How to Love Yourself

Tips for Practicing Self-Love

How to Love Yourself

Although you might think self-love is automatic, it can be harder to cultivate than it seems. You might think, “Well, of course I love myself.” But what about when you mess up or make a big mistake? Do you define who you are and whether you love yourself by what you say and do?

Here are some tips for loving yourself throughout your life, regardless of your circumstances.

Accept Yourself

To truly love yourself, you must acknowledge your current situation in life, understand your strengths and weaknesses, and embrace your feelings about these things.

We all have weaknesses, and we all make mistakes. While we must adapt and change throughout our lives, we can’t change who we are at our core. Learn to accept and embrace all the unique quirks and traits that make you, you.

For instance, you might struggle with writing. When you need to write something, you might feel anxious and embarrassed. Instead of dwelling on these feelings, use healthy self-talk, such as “I know I struggle, but if I get my point across, that’s all that matters,” or “I may struggle now, but I can practice and get better.”

Learn to Adapt

Change is inevitable, so we must learn to adapt if we are to continue loving ourselves. You will undergo changes in your lifestyle, health, appearance, or interests as you journey through life. How you adapt to those changes will affect how you feel about yourself.

For example, you might see yourself as an adventurer who hikes, bikes, and travels. If you have a health condition that limits your ability to do those things you’ve always loved about yourself, can you still love yourself?

Adapting means accepting your circumstances, and then taking a step back, reassessing, and gaining a different understanding of yourself. What you love about yourself at one point in time can and will evolve into something entirely different as you go through life.

Accepting circumstances that cannot be changed allows you to focus on those you can.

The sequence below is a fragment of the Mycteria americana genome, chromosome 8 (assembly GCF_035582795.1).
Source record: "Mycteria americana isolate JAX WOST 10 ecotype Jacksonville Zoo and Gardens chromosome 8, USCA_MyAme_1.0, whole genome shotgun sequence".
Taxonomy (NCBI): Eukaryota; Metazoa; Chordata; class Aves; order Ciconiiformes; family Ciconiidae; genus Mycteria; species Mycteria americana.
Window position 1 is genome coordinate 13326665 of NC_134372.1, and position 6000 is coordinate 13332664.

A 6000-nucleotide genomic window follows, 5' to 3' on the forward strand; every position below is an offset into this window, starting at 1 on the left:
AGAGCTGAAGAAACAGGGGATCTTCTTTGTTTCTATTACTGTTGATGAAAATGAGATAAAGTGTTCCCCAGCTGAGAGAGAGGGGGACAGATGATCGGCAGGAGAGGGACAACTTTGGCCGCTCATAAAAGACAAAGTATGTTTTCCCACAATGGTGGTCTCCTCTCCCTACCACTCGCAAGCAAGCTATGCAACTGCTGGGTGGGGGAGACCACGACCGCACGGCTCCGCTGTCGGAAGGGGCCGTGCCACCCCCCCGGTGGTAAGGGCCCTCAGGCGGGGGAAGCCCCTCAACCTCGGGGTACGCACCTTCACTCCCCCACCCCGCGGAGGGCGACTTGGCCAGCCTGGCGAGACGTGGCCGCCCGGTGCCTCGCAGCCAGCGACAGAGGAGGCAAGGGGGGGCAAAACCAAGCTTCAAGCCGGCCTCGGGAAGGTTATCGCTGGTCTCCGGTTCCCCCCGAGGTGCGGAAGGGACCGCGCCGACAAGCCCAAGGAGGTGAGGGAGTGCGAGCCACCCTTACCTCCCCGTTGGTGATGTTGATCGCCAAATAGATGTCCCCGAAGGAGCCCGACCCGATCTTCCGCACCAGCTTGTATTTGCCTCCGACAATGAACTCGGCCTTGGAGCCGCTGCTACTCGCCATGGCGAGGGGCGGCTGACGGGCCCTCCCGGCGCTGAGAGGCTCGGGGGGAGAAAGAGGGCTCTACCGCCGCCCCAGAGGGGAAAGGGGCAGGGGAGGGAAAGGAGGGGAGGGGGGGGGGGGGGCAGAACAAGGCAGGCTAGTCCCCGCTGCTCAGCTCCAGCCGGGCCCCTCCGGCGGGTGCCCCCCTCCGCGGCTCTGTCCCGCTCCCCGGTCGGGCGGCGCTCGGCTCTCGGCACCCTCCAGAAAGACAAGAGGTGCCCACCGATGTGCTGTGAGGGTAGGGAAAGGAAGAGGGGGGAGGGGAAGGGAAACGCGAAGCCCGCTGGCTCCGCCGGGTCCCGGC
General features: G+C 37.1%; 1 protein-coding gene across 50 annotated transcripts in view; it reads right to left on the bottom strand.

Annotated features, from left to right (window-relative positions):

Recognize Your Needs

Another part of loving yourself is identifying and learning how to meet your true needs. This means making conscious choices based on your interests, values, and beliefs. These choices can be big life decisions, such as ending a relationship or changing jobs, or small everyday decisions, like going to bed at a specific time or taking short breaks during the workday.

You may be a self-reliant, independent person used to making decisions on your own, but it’s also important to recognize when you need help from others with more knowledge or experience. It can be difficult, but learning to set pride aside and ask for help when you’re unsure about a decision is vital to practicing self-love.

Self-care is also a legitimate practice for mental well-being and self-acceptance. Practicing positive lifestyle factors, such as proper nutrition, appropriate sleep, hydration, and exercise can strengthen your body.

Mindfulness is another helpful self-care practice. Practicing mindfulness through journaling, yoga, prayer, or meditation can help you listen to your mind and body to determine what you need to live a “good life.”

Build Connections

Social connections result in improved mental and physical well-being. Building connections with empathetic and understanding people reminds us we are not alone. When you have trustworthy and compassionate individuals in your life who validate who you are and what you feel, you can turn to them when you’re facing adversity.

If a new family or neighbor moves in next door, knock on their door and introduce yourself. Then work on strengthening that connection in the future.

Helping others can also promote self-love. Whether this means supporting someone through a health struggle, volunteering, or assisting family and friends with everyday tasks, helping others can give you a sense of purpose, pride, and self-worth, all of which empower you to love yourself.

There’s no magic formula or step-by-step process for learning self-love. Loving yourself is a matter of being intentional each day about your actions, how you view yourself, and your relationships with others.

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Dr. Megan Spencer

Megan Spencer, Psy.D., Clinical Psychologist, is passionate about providing therapy for adults. She finds joy in helping people better understand themselves and their psychological functioning; and is excited to work with anyone looking to better understand and/or improve themselves or their children and families. In addition to individual therapy, Dr. Spencer provides diagnostic and psychological evaluations for children as young as 2, as well as adolescents and adults. She received her Doctorate in Clinical Psychology from the Minnesota School of Professional Psychology in Eagan, MN. She completed her residency with Natalis Counseling and Psychology Solutions and the University of Minnesota.

Dakota Family Services is a highly trusted and respected outpatient clinic providing psychology, psychiatry, and therapy in North Dakota. Our community of compassionate mental health professionals help children, adolescents, and adults improve their overall mental health and well-being through a personalized approach, trusted expertise, and unconditional presence. We offer in-office counseling in Fargo and Minot and online therapy for those who prefer to meet from the comfort of their own home. To schedule an appointment, or to learn more, call 800-201-6495.